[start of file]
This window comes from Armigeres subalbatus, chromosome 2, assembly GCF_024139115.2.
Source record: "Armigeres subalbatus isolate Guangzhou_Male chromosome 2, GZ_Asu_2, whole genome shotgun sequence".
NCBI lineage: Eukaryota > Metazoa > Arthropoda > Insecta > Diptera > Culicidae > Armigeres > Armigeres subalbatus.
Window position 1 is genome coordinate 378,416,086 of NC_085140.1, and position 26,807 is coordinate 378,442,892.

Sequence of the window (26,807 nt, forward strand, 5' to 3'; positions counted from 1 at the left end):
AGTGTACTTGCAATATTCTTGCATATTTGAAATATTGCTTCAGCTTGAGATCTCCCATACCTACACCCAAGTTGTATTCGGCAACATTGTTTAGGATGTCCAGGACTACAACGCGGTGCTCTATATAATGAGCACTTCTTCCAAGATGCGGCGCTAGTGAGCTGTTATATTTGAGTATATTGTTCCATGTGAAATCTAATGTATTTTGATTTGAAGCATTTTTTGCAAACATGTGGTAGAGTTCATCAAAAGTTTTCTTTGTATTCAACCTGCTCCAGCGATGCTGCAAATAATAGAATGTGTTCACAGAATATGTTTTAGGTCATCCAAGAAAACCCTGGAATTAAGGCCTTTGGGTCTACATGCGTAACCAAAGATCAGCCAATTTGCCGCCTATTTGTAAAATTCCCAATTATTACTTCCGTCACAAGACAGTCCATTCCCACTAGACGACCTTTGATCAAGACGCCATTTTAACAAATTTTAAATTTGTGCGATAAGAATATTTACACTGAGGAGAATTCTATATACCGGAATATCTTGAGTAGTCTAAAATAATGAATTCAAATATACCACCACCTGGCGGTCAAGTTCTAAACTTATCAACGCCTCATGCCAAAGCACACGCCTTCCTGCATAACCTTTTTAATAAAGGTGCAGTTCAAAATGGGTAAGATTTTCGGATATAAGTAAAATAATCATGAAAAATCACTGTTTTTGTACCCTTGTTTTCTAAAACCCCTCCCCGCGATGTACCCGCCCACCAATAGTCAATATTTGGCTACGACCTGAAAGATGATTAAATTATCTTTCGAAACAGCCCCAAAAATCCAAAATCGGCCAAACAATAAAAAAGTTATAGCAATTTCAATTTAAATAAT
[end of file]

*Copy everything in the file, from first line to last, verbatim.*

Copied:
This window comes from Armigeres subalbatus, chromosome 2, assembly GCF_024139115.2.
Source record: "Armigeres subalbatus isolate Guangzhou_Male chromosome 2, GZ_Asu_2, whole genome shotgun sequence".
NCBI lineage: Eukaryota > Metazoa > Arthropoda > Insecta > Diptera > Culicidae > Armigeres > Armigeres subalbatus.
Window position 1 is genome coordinate 378,416,086 of NC_085140.1, and position 26,807 is coordinate 378,442,892.

Sequence of the window (26,807 nt, forward strand, 5' to 3'; positions counted from 1 at the left end):
AGTGTACTTGCAATATTCTTGCATATTTGAAATATTGCTTCAGCTTGAGATCTCCCATACCTACACCCAAGTTGTATTCGGCAACATTGTTTAGGATGTCCAGGACTACAACGCGGTGCTCTATATAATGAGCACTTCTTCCAAGATGCGGCGCTAGTGAGCTGTTATATTTGAGTATATTGTTCCATGTGAAATCTAATGTATTTTGATTTGAAGCATTTTTTGCAAACATGTGGTAGAGTTCATCAAAAGTTTTCTTTGTATTCAACCTGCTCCAGCGATGCTGCAAATAATAGAATGTGTTCACAGAATATGTTTTAGGTCATCCAAGAAAACCCTGGAATTAAGGCCTTTGGGTCTACATGCGTAACCAAAGATCAGCCAATTTGCCGCCTATTTGTAAAATTCCCAATTATTACTTCCGTCACAAGACAGTCCATTCCCACTAGACGACCTTTGATCAAGACGCCATTTTAACAAATTTTAAATTTGTGCGATAAGAATATTTACACTGAGGAGAATTCTATATACCGGAATATCTTGAGTAGTCTAAAATAATGAATTCAAATATACCACCACCTGGCGGTCAAGTTCTAAACTTATCAACGCCTCATGCCAAAGCACACGCCTTCCTGCATAACCTTTTTAATAAAGGTGCAGTTCAAAATGGGTAAGATTTTCGGATATAAGTAAAATAATCATGAAAAATCACTGTTTTTGTACCCTTGTTTTCTAAAACCCCTCCCCGCGATGTACCCGCCCACCAATAGTCAATATTTGGCTACGACCTGAAAGATGATTAAATTATCTTTCGAAACAGCCCCAAAAATCCAAAATCGGCCAAACAATAAAAAAGTTATAGCAATTTCAATTTAAATAAT